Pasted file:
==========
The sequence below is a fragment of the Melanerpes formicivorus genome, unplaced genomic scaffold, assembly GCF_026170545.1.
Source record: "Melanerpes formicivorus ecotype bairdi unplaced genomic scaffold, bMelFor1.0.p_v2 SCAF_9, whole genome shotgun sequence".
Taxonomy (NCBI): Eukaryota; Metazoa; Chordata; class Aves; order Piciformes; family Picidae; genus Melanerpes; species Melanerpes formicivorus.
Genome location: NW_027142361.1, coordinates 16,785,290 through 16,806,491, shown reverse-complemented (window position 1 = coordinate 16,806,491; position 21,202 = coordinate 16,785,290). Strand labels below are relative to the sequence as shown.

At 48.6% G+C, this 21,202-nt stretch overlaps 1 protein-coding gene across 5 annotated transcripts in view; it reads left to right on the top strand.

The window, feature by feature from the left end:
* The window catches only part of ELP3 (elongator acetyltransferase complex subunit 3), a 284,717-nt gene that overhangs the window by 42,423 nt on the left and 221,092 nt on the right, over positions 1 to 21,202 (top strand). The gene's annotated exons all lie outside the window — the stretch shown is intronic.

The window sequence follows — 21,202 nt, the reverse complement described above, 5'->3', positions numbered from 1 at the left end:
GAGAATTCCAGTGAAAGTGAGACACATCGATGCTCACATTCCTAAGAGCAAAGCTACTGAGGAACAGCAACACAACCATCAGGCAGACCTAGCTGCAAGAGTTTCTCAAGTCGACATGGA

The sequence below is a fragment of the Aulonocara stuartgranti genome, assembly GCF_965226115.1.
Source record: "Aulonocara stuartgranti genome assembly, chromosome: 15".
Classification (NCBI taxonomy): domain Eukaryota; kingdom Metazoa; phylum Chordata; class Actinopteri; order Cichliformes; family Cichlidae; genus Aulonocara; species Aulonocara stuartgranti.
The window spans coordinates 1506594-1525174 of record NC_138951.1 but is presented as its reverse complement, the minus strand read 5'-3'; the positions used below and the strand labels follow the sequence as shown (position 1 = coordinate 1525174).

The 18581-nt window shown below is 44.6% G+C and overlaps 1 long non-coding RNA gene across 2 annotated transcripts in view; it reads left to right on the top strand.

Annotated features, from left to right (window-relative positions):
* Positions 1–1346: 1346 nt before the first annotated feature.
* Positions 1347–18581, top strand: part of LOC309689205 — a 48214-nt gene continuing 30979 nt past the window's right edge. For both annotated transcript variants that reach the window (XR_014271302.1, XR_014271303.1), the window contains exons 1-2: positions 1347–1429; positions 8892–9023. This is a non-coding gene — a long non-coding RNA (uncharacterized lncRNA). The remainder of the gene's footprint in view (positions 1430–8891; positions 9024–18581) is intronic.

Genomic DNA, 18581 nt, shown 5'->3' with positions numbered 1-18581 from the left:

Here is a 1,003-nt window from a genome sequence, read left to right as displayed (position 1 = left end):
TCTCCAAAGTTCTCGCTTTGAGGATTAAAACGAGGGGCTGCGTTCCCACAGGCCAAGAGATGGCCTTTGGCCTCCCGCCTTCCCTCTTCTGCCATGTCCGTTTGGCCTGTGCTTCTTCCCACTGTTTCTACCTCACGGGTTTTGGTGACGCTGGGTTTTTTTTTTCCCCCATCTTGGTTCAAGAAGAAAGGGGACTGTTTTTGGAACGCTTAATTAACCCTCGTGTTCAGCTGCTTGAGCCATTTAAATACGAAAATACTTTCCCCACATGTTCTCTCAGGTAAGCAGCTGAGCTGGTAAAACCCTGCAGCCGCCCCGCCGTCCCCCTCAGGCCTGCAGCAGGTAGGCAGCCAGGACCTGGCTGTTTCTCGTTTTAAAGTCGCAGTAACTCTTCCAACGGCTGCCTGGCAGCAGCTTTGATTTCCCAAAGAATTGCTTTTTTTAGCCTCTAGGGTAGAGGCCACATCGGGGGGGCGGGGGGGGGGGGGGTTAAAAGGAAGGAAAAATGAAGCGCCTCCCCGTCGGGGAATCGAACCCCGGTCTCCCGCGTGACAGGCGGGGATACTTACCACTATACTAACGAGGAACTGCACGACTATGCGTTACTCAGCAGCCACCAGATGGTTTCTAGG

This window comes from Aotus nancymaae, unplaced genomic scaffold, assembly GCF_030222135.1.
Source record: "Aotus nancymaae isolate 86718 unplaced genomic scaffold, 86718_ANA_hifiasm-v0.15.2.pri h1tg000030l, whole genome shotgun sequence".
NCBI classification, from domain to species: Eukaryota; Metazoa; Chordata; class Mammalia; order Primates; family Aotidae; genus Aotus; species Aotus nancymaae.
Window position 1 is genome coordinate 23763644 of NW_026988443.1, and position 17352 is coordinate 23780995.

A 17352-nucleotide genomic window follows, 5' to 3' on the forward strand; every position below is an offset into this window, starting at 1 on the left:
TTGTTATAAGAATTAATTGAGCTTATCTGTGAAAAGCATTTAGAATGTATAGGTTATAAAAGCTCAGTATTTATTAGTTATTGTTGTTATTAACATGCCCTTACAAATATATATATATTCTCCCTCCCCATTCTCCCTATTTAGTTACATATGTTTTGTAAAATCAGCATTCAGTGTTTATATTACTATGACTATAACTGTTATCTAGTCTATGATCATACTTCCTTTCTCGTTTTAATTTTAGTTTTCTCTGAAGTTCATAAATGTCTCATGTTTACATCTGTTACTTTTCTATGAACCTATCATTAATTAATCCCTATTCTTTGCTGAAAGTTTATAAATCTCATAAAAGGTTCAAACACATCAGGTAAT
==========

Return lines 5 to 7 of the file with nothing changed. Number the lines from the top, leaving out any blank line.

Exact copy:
At 48.6% G+C, this 21,202-nt stretch overlaps 1 protein-coding gene across 5 annotated transcripts in view; it reads left to right on the top strand.

The window, feature by feature from the left end:
* The window catches only part of ELP3 (elongator acetyltransferase complex subunit 3), a 284,717-nt gene that overhangs the window by 42,423 nt on the left and 221,092 nt on the right, over positions 1 to 21,202 (top strand). The gene's annotated exons all lie outside the window — the stretch shown is intronic.